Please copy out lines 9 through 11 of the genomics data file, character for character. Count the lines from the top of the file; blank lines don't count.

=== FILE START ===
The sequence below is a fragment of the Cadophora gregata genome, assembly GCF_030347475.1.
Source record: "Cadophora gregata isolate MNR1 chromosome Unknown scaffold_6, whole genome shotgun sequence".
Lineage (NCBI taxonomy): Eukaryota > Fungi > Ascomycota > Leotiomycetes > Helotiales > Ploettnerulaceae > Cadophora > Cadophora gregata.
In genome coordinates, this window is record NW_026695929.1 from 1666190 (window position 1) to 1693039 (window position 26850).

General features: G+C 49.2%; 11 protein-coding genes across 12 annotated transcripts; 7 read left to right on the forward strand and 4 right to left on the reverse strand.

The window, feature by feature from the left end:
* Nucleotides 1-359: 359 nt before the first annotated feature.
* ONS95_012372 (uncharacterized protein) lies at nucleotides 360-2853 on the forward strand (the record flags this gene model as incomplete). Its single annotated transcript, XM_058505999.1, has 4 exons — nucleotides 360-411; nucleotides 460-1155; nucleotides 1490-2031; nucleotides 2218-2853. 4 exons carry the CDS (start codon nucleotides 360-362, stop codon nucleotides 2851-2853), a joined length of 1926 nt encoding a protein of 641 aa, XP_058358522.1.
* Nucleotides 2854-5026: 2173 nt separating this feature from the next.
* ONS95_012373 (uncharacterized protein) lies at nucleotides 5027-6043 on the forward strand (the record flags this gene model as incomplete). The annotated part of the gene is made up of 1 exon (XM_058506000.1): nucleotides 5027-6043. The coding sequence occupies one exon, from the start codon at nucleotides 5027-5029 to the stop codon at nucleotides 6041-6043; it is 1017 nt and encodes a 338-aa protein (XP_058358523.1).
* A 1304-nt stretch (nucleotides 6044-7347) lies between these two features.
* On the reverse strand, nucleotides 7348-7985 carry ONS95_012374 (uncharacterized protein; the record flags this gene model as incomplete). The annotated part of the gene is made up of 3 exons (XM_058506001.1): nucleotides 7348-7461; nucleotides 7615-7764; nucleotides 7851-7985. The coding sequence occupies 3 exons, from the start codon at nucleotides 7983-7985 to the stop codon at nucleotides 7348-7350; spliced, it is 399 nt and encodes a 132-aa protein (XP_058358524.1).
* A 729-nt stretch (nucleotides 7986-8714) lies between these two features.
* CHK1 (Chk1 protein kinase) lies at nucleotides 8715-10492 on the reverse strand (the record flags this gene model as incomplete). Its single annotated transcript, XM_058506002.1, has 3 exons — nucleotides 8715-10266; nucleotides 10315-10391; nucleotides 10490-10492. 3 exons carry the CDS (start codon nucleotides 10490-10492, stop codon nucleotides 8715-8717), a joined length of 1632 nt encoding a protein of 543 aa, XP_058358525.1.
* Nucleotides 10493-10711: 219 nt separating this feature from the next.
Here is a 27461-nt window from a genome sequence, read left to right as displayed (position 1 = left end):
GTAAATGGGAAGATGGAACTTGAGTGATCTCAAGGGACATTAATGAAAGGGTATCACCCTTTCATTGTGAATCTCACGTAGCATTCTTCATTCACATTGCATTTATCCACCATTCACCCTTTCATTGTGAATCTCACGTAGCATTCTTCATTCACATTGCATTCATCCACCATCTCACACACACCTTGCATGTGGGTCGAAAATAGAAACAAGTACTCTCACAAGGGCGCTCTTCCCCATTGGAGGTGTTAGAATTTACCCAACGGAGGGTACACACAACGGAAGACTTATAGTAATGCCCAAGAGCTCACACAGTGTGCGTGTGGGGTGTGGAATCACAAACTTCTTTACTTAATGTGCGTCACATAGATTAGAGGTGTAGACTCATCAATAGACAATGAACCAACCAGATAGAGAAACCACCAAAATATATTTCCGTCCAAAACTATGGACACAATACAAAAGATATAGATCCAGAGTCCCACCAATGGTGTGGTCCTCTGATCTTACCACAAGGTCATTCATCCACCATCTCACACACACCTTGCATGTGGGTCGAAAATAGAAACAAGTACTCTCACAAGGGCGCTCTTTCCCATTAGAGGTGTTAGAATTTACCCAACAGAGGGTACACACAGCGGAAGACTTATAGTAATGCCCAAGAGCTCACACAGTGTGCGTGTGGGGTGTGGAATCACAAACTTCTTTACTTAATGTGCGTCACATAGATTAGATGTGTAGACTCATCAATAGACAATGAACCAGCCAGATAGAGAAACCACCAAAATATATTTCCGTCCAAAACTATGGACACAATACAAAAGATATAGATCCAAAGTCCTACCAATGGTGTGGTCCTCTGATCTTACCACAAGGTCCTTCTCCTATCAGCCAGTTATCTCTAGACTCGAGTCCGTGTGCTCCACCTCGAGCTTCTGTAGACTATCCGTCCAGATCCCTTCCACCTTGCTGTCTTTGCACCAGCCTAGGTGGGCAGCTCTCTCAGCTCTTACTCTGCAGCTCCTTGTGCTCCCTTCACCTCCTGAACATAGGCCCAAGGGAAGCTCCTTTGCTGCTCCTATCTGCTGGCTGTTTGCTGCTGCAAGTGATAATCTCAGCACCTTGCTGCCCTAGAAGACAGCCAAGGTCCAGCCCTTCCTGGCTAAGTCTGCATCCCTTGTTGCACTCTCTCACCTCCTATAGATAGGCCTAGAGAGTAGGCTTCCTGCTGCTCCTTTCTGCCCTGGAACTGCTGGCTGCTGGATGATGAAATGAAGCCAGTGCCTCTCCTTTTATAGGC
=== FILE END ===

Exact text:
* Nucleotides 2854-5026: 2173 nt separating this feature from the next.
* ONS95_012373 (uncharacterized protein) lies at nucleotides 5027-6043 on the forward strand (the record flags this gene model as incomplete). The annotated part of the gene is made up of 1 exon (XM_058506000.1): nucleotides 5027-6043. The coding sequence occupies one exon, from the start codon at nucleotides 5027-5029 to the stop codon at nucleotides 6041-6043; it is 1017 nt and encodes a 338-aa protein (XP_058358523.1).
* A 1304-nt stretch (nucleotides 6044-7347) lies between these two features.